• Further, a non-replacing change is a change in which the new material and old material may peacefully co-exist indefinitely. The new material either augments or deprecates the old material. Deploying a non-replacing change indicates a preference, but not a requirement, that the new material is utilized instead of the old material. There are no breaking non-replacing changes, since it is not possible to have both versions simultaneously for a breaking change.
  • Interface changes are any changes which affect WSDL PortType elements, including changes to the names or signatures of operations and also changes to the schemas of input, output, and fault messages.
  • Non-breaking changes to interfaces are defined as any changes which can be made without causing clients built on previous versions of the WSDL to break. More specifically, any message instance valid per the old schema must also be valid in the new schema. Interface non-breaking changes can be replacing changes.
  • All other interface changes are breaking changes. Further, breaking changes to an interface can be disallowed. A requirement may exist for a new service to be created for the new interface instead, and the semantics of the deployment of the new service will be impacted by whether the implementation differences are breaking or non-breaking.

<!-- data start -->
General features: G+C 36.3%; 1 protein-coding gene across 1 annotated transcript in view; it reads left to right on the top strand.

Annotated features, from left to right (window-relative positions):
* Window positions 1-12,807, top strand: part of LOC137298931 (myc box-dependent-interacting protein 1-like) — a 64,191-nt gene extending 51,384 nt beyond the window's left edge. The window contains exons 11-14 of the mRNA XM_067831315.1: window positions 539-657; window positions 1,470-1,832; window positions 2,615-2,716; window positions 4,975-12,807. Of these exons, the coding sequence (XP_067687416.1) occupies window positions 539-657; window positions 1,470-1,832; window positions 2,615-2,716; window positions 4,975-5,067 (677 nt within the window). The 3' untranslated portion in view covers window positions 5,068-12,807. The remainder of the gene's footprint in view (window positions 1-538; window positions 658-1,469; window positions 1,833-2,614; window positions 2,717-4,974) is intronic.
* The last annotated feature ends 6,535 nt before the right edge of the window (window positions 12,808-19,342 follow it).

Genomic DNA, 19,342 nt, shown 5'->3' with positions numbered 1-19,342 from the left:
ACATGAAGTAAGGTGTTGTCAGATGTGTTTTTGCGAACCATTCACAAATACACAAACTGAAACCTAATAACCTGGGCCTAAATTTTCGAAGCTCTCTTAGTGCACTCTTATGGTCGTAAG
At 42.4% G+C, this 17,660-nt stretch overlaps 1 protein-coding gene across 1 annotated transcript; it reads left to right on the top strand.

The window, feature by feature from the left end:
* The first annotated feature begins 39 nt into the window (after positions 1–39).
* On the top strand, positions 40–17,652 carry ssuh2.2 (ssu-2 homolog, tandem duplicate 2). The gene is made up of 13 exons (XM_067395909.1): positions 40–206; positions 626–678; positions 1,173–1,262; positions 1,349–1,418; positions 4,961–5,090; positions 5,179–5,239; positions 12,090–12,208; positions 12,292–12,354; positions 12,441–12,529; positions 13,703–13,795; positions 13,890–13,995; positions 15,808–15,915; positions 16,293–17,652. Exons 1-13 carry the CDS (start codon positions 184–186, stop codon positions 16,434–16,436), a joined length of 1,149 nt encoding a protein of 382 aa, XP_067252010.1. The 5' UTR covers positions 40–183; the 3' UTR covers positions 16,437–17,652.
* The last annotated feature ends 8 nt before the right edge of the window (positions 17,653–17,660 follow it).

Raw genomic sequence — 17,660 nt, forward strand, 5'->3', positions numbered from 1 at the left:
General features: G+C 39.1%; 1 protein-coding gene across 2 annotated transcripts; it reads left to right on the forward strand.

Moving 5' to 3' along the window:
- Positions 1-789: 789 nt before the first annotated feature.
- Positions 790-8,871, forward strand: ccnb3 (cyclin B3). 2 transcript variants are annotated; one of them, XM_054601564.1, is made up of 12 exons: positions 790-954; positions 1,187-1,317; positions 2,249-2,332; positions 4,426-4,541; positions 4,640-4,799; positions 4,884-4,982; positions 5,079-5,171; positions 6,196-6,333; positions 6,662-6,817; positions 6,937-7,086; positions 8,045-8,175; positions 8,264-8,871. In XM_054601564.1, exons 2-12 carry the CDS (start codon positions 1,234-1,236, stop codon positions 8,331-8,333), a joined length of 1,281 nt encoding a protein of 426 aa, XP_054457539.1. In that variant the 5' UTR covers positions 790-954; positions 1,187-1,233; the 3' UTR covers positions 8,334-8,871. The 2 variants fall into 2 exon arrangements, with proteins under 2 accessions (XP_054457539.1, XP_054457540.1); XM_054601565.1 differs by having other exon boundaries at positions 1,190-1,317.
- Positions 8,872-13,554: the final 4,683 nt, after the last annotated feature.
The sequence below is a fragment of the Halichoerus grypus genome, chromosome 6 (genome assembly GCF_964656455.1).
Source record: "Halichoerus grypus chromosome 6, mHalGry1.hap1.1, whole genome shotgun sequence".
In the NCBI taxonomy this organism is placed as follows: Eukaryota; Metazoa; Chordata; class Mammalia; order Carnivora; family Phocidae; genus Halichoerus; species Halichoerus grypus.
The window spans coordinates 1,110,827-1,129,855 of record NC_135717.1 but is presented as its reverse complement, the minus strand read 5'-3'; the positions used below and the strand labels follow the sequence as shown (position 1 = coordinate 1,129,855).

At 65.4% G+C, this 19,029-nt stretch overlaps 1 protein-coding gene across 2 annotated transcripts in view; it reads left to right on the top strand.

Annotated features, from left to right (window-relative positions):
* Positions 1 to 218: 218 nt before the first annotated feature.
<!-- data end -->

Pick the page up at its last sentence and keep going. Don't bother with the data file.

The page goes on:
• In addition, breaking changes to a service's implementation are defined as those which render the effects of a message received by the old implementation incompatible with those of the new implementation. For example, if data persisted by the new implementation were unusable by the old implementation or vice-versa.
  • Further, non-breaking changes are all other changes to an implementation, and may be replacing or non-replacing. Most configuration/metadata changes should be non-breaking replacing changes.
  • Internal API changes in general should not be visible to customers. One situation where internal API changes may be visible to customers is breaking changes, (especially in J2EE which lacks features like NET's “Strong Name” support) where the packaging options available may be influenced by system library version dependencies. For example if service X and service Y are released far apart in time, they may use underlying libraries which are incompatible. Both services may be used in an environment, but if the differing libraries are “shared,” the services may not be grouped into a single J2EE application.
  • FIG. 15 illustrates a process 1500 for producing an enterprise module. At a process block 1502, the process 1500 develops code for the enterprise module in an enterprise module development environment. Further, at a process block 1502, the process 1500 modifies the code to output customized code that runs in an enterprise module production environment. In one embodiment, the modification is automatic, without any user interaction. In another embodiment, the modification is by user interaction. In yet another embodiment, the modification is by a combination of an automatic process and user interaction. In addition, at a process block 1504, the process 1500 deploys the customized code to the enterprise module production environment.
  • In one embodiment, the enterprise modules can be deployed as a group of modules. Further, the dependency relationships of each of the modules in the group are also deployed.